Wednesday, October 31, 2007

Children's Hospital, neighbors still at odds over expansion

November 31, 2007

Children's Hospital and Regional Medical Center has scaled back the height of proposed buildings on its Laurelhurst campus, but neighbors still don't like the hospital's plan.

The new plan cuts the maximum heights on the main campus from 240 feet to 160 feet by making buildings fatter and reconfiguring mechanical spaces. The proposed height of a new building across Sand Point Way decreased from 120 feet to 105 feet, and the hospital's utility plant was moved away from the edge of campus to address neighbors' noise concerns.

"We want to do everything we can do to be good neighbors," said Ruth Benfield, Children's vice president for facilities, at a news conference to announce the changes Tuesday. But, she added, the hospital must balance that against ensuring it meets demands.

The initial plan, which hospital officials released this summer, would more than double the number of beds and the size of buildings on the main 21.7-acre campus and the 1.78 acres facing it across Sand Point Way Northeast during the next two decades. It included adding and expanding parking garages and creating new, secondary entrances on Northeast 45th and 50th streets.

Laurelhurst residents immediately objected to the scale of the plan, including the building heights. The tallest existing hospital buildings are 80 feet high, and the hospital's current plan allows buildings up to 90 feet high.

The adjusted plan still doesn't satisfy Jeannie Hale, who is the president of the Laurelhurst Community Club.

Buildings on the main campus and across the street still would be too tall, and hospital officials haven't done anything about the proposed new entrances, Hale said. "Those new entrances would direct high volumes of traffic into our neighborhood."

Hale called on hospital officials to work more closely with neighbors; that would include taking a closer look at how much space Children's really needs.

"They need to be realistic," she said. "They're in a single-family, low-density setting."

The changes do not reduce the overall expansion, which would add up to about 1.5 million new square feet, for a total of 2.4 million square feet.

The effect on neighborhoods was what brought about 120 neighbors Tuesday night to the Northwest Horticultural Society Hall at the Center for Urban Horticulture, where Children's leaders, their affiliates and a land-use planner from the city's Department of Planning and Development discussed proposed buildings. The hospital's new design concept was presented to the Community Advisory Council there.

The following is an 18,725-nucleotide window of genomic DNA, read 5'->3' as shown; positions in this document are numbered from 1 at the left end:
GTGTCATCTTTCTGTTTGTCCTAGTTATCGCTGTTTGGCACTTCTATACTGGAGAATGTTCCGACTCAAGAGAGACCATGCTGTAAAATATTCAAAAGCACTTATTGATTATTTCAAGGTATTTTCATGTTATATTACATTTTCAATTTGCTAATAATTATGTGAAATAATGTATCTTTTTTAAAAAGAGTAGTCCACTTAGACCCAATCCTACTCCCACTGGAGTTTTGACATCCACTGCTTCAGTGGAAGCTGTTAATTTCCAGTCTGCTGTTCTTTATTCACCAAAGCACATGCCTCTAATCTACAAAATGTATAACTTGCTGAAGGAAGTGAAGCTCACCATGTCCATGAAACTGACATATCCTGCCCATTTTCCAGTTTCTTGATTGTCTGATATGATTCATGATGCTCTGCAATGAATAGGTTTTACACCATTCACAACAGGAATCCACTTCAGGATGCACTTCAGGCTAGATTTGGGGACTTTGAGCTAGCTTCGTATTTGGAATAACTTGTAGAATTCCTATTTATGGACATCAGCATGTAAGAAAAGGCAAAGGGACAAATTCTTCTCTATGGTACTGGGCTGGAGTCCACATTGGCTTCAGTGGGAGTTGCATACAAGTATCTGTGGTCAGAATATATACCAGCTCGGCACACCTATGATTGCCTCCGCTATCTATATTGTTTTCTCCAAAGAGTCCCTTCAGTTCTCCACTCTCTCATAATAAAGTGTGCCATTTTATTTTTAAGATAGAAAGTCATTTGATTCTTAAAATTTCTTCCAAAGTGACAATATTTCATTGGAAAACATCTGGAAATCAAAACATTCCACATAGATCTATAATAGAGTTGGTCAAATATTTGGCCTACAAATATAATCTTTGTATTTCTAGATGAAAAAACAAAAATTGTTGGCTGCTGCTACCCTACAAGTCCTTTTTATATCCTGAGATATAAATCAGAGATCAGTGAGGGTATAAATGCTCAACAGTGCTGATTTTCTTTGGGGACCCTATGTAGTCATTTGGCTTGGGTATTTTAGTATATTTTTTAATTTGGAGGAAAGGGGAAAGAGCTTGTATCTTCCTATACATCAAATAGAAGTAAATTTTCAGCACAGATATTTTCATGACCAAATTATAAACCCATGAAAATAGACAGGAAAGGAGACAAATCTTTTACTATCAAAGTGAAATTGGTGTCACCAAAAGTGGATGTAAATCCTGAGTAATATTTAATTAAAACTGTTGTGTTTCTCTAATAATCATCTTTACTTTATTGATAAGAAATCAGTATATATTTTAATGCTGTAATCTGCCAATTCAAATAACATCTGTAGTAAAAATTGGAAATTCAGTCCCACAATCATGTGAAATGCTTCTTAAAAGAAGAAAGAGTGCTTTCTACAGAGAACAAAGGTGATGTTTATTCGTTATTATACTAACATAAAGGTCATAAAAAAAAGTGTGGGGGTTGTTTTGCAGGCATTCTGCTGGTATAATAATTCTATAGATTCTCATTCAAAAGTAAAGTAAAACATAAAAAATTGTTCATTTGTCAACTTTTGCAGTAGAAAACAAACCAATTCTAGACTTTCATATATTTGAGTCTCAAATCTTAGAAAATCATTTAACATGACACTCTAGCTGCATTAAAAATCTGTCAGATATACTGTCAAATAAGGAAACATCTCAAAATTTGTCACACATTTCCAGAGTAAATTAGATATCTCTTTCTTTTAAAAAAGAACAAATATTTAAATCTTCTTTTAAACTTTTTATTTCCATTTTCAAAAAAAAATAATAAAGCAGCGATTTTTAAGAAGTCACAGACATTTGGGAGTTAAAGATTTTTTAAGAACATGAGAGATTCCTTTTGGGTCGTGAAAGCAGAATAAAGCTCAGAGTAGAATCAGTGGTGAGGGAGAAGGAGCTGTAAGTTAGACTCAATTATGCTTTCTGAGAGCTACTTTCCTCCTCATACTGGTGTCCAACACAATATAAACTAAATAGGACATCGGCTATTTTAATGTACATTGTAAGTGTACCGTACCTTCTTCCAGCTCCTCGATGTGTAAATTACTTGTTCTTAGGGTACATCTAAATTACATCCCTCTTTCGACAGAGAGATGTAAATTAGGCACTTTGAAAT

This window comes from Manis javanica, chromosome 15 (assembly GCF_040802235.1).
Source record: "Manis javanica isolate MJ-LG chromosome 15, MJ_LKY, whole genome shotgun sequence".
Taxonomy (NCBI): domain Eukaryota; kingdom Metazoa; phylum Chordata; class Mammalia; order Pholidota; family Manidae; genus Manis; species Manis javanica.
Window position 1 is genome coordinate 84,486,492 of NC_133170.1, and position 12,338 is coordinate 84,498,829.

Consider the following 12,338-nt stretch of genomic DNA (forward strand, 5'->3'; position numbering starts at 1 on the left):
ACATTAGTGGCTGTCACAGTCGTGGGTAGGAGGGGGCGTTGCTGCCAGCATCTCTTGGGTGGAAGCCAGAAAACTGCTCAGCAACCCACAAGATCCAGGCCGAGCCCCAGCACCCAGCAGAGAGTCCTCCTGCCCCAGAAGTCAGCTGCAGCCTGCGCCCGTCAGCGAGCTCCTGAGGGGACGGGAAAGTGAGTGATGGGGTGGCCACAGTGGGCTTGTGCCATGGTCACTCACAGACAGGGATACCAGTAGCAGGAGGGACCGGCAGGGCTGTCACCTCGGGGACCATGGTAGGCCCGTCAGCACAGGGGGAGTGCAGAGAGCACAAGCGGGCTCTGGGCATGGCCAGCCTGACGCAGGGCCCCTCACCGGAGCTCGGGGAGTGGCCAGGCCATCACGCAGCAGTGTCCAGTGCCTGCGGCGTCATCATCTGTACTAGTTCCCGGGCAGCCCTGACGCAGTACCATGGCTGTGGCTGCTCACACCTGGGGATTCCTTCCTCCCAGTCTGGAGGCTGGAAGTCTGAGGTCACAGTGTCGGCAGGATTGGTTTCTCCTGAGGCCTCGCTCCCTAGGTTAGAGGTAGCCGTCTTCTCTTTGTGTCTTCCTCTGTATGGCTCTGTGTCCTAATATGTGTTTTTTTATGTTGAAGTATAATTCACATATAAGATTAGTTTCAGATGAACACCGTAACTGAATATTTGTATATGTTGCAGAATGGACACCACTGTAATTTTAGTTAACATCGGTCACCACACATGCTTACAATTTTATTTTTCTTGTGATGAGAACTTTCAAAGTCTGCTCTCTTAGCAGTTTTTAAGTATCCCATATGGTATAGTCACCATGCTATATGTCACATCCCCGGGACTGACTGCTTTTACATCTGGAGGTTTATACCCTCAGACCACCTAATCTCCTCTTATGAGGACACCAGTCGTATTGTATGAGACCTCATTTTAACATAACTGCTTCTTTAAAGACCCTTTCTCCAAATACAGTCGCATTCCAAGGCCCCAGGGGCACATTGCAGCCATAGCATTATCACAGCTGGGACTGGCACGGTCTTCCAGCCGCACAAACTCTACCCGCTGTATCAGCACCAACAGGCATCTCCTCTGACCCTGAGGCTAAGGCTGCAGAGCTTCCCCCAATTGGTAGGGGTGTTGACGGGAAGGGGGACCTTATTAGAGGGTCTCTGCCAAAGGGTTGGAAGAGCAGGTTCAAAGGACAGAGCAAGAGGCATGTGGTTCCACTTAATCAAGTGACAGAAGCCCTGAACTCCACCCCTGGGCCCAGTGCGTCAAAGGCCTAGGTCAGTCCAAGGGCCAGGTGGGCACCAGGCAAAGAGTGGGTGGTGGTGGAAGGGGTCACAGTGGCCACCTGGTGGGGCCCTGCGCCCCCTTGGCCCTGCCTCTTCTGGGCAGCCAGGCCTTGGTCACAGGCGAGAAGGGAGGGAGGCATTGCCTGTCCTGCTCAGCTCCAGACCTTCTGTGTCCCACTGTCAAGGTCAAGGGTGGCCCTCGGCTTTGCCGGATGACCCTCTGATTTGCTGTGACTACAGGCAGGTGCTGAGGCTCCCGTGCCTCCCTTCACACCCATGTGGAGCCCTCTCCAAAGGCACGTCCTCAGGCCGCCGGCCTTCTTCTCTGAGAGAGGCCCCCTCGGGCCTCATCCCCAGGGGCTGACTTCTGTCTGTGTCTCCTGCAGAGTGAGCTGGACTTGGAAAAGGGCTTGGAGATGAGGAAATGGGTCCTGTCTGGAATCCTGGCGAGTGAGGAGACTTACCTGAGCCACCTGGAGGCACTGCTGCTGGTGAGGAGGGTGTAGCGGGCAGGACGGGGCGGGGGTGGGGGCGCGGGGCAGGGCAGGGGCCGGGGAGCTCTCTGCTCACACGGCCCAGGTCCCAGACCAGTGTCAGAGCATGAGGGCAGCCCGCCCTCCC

Karl Sonnenberg, a representative from Zimmer Gunsul Frasca Architects LLP, told the crowd the entrances are "an issue for another day," and entrances and traffic would be addressed in an environmental impact statement.

Scott Ringgold, land-use planner for the Department of Planning and Development, said the environmental impact statement has several phases, but did not give a projected date of when a final plan would be completed.

"I appreciate that they're looking at alternatives," said Greg Griffith, who lives a couple of blocks from Children's. "But I don't think they've thought about the impact on the areas outside the boundaries of their property."

At Tuesday's news conference, hospital officials insisted that Children's needs to grow on the main campus.

Hospital officials expect demand to grow by about 3 percent a year in coming years, because of community growth and ongoing care of children with chronic conditions that would have been fatal just a few years ago, said Dr. Sandy Melzer, Children's senior vice president for strategic planning and business development. New technology also demands more space, Benfield said.

Melzer and Benfield said the hospital's occupancy rate already is too high for comfort, because of the need for separate spaces for children of different ages with different conditions, and because most admissions are unscheduled -- something that's not true of a typical hospital.

The hospital is moving many functions away from its main campus, but duplicating services for the sickest children would be too costly and just plain hard to do, given the rarity of certain specialists, Melzer and Benfield said. Building an entirely new main campus elsewhere would add about $1.5 billion to the $1 billion building plan, not including land costs, they said.

Hospital officials have emphasized the need for all single rooms. It's about lowering risk of cross-infection, and making children and their families more comfortable, Melzer said.

But Cindy Lester, a Bremerton mother in a double room with her daughter Madeline, 3, said she didn't mind sharing.

"We like this room. We like the view, and we like the light," said Lester, whose daughter was born with a heart defect. "I would rather have sunlight than a private room."

A single room did make a difference, however, for Nickolet Blackstock, of Boise, Idaho, who said she has traveled with her 3-year-old daughter, Angelina, to Children's about 20 to 30 times.

"We've been here for two months already, and every little thing counts," said Blackstock, whose daughter has an intestinal disorder.

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P-I reporter Aubrey Cohen can be reached at 206-448-8362 or

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